The B117 variant may require 82 percent of the population to get vaccinated to control its spread, estimates a January 2021 preprint study from University of East Anglia. That’s compared to just 60 to 70 percent of the population achieving immunity, which is what the World Health Organization has said would be needed to break the transmission chain.

Vaccine makers are studying how their vaccines work against emerging strains and whether additional booster shots or formula tweaks will be needed. For example, the COVID-19 vaccine maker Moderna is currently developing two booster shots (one to combat the B1351 variant and one to more broadly fight against future potential mutations). Pfizer, which makes the other COVID-19 vaccine currently authorized in the U.S., says it might adjust its vaccine based on new variants, similar to how the flu shot is adjusted from year to years.

How to Protect Yourself If You’re Immunocompromised or at High Risk for COVID-19

If you live with a chronic illness, are immunocompromised, or have a higher risk for severe COVID-19, you may already be taking every extra step to prevent getting COVID-19.

In fact, 46 percent of patients living with rheumatic conditions like rheumatoid arthritis, ankylosing spondylitis, or psoriatic arthritis adhered to strict isolation measures compared to just 29 percent of healthy controls in an August 2020 study published in The Lancet Rheumatology.

That’s a good thing when it comes to the new coronavirus variants, because the rule of thumb is that even if you’re immunocompromised or living with chronic disease, you don’t necessarily need to take more or different precautions against the new variant — but it’s more important to follow the precautions you already know, says Dr. Shah.

“If you’re following the basic precautions and following them properly, you should be protected from any variant of the virus,” he adds.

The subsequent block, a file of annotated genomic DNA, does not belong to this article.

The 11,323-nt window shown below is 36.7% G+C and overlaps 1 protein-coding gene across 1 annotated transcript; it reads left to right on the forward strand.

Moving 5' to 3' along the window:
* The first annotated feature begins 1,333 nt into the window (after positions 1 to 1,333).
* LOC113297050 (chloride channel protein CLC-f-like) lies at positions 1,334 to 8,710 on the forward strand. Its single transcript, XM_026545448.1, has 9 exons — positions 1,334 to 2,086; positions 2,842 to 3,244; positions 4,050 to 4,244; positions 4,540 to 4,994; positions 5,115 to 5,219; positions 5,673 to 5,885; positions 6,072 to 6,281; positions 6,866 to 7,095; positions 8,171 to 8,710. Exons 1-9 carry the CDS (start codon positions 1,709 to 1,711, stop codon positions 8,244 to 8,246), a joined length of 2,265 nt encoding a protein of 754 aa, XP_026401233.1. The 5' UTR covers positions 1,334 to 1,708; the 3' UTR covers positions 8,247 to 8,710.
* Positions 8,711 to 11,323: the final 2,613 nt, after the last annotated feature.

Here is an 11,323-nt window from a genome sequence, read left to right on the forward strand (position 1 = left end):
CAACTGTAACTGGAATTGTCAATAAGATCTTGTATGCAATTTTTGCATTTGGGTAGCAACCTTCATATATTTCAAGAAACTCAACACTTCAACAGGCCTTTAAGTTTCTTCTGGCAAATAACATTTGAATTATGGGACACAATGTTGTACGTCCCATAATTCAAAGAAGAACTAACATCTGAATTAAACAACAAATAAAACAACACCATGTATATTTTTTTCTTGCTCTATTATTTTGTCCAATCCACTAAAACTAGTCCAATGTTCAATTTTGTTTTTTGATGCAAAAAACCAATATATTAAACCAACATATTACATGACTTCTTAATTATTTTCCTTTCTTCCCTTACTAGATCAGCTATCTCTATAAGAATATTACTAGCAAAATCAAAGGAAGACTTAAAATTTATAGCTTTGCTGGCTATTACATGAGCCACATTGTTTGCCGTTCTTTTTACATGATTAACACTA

The general guidance to follow is simple, yet not always easy to adhere to:

Maintain a social distance of six feet or more from people outside of your household whenever possible.

Wear face coverings when out in public and when you can’t be socially distant.

Wash or sanitize your hands frequently and disinfect commonly touched surfaces.

Avoid large groups or situations when it will be hard to be socially distant.

When spending time with others, being outdoors is safer than indoors.

“If you’re doing everything perfectly well, then the new variant is not going to be able to get to you,” says Dr. Adalja. “It’s not that because this is a more contagious variant, you have to wear your mask 50 percent more of the time or wash your hands for twice as long.”

“However, a more contagious variant will mean you have less forgiveness if you have a lapse, so you should be much better at washing your hands, much better at wearing face coverings, and much better at avoiding crowded and congregated places,” he adds.

In other words, now is a good time to reevaluate your prevention strategies and make sure you’re not just following recommendations to prevent getting COVID-19, but that you’re also following them correctly.